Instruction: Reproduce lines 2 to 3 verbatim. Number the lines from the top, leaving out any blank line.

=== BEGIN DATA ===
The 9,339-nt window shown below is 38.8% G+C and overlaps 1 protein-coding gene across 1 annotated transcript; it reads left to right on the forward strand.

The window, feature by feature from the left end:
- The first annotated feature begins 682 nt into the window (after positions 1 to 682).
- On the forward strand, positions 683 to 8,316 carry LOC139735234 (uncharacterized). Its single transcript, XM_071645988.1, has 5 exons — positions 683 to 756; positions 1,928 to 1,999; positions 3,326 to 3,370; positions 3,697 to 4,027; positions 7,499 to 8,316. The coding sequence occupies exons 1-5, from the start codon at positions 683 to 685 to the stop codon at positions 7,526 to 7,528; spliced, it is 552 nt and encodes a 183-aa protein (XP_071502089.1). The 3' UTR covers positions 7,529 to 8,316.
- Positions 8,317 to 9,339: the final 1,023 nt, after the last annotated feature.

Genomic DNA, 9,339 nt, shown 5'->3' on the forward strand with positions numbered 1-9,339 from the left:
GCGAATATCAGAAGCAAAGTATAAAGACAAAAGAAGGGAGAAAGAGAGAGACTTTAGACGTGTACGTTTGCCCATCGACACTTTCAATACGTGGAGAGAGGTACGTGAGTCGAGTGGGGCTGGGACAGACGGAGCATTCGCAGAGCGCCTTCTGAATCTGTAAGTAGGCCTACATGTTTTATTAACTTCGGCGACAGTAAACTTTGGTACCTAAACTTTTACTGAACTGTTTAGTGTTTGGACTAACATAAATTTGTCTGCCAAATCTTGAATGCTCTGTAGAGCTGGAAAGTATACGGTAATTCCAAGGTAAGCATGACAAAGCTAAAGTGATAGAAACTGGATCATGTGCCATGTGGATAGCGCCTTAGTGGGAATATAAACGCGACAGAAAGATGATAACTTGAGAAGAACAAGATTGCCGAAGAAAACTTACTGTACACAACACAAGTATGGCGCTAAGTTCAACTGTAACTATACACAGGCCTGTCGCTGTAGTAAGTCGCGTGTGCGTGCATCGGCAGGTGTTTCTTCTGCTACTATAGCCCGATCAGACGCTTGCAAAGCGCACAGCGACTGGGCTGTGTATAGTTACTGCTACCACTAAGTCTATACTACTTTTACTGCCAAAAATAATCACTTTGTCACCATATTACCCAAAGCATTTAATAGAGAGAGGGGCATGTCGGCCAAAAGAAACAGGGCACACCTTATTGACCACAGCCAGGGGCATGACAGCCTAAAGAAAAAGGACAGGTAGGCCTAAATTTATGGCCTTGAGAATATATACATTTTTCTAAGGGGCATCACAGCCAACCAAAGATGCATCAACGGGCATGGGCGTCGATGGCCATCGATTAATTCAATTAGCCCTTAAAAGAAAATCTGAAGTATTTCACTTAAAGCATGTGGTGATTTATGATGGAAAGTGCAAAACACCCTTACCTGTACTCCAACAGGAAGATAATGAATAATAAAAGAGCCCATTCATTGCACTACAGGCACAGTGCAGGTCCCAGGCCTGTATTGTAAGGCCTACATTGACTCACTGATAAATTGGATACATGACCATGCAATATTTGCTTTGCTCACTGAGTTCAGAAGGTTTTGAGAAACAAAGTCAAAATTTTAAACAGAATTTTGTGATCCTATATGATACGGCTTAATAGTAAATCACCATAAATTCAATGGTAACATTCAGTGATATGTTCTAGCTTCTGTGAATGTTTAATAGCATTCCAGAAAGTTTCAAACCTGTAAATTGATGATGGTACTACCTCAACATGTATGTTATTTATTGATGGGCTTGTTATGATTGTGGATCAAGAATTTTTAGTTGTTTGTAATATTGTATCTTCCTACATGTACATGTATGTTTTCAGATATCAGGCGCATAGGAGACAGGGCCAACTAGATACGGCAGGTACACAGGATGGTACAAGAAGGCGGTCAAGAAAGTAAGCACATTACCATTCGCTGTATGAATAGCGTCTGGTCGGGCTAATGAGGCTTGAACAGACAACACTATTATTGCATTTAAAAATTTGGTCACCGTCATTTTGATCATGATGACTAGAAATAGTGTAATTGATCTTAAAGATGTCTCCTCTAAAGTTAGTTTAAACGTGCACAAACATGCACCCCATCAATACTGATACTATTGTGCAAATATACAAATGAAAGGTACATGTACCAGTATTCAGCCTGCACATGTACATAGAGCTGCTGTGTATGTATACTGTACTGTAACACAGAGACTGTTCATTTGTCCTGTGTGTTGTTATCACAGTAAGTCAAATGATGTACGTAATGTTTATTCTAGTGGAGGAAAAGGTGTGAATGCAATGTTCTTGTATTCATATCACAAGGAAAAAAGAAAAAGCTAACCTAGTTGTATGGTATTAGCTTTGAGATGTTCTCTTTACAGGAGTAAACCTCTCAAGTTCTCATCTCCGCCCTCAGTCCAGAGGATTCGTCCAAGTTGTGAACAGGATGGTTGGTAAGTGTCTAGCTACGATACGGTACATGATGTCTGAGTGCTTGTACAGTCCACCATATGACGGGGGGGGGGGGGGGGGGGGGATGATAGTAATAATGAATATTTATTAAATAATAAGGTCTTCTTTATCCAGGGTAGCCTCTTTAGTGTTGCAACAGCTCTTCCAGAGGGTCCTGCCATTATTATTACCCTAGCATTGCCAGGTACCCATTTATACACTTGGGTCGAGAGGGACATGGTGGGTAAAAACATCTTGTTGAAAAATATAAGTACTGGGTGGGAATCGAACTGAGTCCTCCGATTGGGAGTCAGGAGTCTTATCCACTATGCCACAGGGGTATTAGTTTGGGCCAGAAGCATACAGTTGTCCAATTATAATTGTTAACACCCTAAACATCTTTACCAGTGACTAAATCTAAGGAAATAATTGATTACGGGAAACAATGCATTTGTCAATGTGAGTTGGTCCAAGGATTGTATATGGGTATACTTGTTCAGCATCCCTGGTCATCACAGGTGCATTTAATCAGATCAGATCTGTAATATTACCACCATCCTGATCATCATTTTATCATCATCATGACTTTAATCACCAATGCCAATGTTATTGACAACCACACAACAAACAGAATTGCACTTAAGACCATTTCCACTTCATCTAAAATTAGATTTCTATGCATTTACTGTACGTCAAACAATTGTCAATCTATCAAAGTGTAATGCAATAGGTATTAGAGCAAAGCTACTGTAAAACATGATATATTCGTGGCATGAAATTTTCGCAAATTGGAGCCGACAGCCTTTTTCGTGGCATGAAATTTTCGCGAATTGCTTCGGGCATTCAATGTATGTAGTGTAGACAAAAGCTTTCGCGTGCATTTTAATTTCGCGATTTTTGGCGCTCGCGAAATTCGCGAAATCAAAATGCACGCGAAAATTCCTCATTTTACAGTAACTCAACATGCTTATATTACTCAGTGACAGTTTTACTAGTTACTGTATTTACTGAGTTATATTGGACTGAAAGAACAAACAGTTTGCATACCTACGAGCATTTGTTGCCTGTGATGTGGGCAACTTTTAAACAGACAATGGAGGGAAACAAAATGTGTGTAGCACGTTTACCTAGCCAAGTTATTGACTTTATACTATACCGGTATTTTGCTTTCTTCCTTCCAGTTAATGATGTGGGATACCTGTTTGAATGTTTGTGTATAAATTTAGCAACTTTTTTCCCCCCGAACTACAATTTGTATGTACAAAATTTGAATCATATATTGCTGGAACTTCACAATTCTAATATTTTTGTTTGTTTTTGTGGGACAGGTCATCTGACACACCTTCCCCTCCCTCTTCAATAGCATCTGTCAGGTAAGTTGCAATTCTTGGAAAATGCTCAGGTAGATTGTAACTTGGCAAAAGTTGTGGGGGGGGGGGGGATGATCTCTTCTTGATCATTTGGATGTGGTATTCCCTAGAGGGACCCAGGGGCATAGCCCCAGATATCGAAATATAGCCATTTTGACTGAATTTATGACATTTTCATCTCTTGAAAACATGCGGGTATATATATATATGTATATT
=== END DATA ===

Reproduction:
The window, feature by feature from the left end:
- The first annotated feature begins 682 nt into the window (after positions 1 to 682).